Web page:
When they first stepped into comedian-turned-director Nadir Shah’s flat at Kochi, Vishnu Unnikrishnan and Bibin George say that they did not even know how to narrate a story. All they had was a script with humorous tidbits of things they “saw, heard and experienced.”
They sat with Nadir Shah, whom they knew for a long time, and read the script. By the end of the two-hour long session, Nadir Shah gave them the thumbs-up for their three-year long effort. They would make a debut in the Malayalam movie industry by penning ‘Amar Akbar Anthony’ that would also mark the debut of Nadir Shah as a director.
Now that the movie, which was released last week, is running to packed houses, Vishnu says they couldn’t have asked for a better debut. “We still can’t come to terms with the whole thing. My phone has been ringing incessantly,” says Vishnu. Bibin George shares the joy. “It is all divine intervention. Things fell into place and we got a wonderful debut. It’s great that we could associate with the doyens of the industry,” says Bibin.
The duo has had a decade-old friendship that began on mimicry stages during youth festivals.
They met when they were 12. Both are from Kochi and studied together at Maharaja’s College. “We went on to form a mimics troupe called the ‘Hollywood Entertainer’ which performed all over the state,” says Vishnu.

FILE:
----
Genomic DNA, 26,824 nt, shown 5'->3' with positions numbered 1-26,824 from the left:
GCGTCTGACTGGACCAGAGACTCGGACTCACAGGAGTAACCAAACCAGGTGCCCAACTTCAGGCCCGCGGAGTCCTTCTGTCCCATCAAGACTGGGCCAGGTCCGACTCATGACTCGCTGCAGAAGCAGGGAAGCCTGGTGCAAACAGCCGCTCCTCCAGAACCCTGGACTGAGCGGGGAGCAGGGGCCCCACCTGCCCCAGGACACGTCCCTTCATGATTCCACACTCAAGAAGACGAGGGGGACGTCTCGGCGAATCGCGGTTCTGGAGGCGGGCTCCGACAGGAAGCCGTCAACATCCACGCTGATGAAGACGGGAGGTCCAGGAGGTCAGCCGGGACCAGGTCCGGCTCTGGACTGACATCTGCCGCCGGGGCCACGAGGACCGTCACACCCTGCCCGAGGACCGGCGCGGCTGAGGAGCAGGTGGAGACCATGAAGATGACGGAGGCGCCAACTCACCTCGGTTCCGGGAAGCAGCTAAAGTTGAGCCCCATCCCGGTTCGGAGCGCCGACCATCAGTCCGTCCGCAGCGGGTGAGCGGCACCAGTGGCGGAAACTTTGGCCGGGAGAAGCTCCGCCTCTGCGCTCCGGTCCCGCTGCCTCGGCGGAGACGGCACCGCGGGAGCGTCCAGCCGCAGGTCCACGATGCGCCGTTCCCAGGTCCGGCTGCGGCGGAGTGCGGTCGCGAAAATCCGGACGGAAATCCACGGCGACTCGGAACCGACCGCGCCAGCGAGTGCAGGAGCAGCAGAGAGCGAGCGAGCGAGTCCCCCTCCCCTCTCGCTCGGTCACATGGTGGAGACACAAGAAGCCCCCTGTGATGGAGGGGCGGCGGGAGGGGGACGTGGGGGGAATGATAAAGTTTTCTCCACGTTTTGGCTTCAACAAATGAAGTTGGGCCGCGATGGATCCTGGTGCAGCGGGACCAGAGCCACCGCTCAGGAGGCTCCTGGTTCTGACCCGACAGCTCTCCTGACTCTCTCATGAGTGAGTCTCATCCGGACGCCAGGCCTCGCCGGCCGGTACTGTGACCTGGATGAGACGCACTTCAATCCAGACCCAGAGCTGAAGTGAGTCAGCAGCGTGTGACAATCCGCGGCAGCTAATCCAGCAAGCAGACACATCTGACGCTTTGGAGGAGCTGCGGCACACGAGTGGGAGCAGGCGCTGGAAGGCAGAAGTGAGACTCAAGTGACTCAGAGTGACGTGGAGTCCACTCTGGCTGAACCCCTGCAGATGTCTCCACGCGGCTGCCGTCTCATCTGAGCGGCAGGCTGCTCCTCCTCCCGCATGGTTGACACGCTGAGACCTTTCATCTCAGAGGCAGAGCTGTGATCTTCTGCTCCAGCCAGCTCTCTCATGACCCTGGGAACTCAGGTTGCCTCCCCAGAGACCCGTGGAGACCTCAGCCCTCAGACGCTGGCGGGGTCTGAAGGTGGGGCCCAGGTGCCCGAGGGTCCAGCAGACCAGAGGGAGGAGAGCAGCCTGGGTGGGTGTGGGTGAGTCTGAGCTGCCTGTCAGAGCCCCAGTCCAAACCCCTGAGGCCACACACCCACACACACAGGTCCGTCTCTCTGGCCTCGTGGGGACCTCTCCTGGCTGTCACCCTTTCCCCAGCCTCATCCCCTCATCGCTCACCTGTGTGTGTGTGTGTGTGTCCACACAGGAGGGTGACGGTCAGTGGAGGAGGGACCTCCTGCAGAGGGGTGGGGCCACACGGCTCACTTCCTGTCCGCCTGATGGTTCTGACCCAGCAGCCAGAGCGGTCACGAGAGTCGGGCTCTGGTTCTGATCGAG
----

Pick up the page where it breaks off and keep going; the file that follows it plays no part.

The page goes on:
After that, both went their separate ways for a while - Bibin focused on writing for comedy programmes on TV while Vishnu did a few miniscule roles - but decided to work together for a movie script.
“Humour is our forte and we wanted our movie to be something that a family could enjoy. We also wanted it to be fresh, clean and, above all, laced with a social message,” says Bibin.
But there was one thing they secretly craved for: they wanted to play the lead roles, as well. But Vishnu adds they quickly woke to the fact that if their movie wanted to hit the masses, they should probably go for poster faces.
“We met Jayasurya for the narration and he readily agreed. Then we spoke to Indrajith and Prithviraj. Actually, we were apprehensive when we met Prithviraj. We couldn’t believe that we were narrating the script to someone who had just listened to Mani Ratnam’s script. But he enjoyed it and, many times, broke into laughter. At the end, he signed and we were ecstatic,” says Vishnu.
Though they wanted their movie to be laced with humour, Vishnu and Bibin said their aim was to give a very important social message.
“It was the Soumya death incident that set us thinking. We felt today’s society did not have a social commitment.
“That’s when we decided to do a movie that gave a social message. Even humour can be a perfect tool to impart that,” says Bibin. Their gags do have the crowd erupting into laughter, but the duo says they are in no hurry to jump into another venture. “We want to take time to do our next project,” says Vishnu. “As of now, we are enjoying the sweet taste of success.”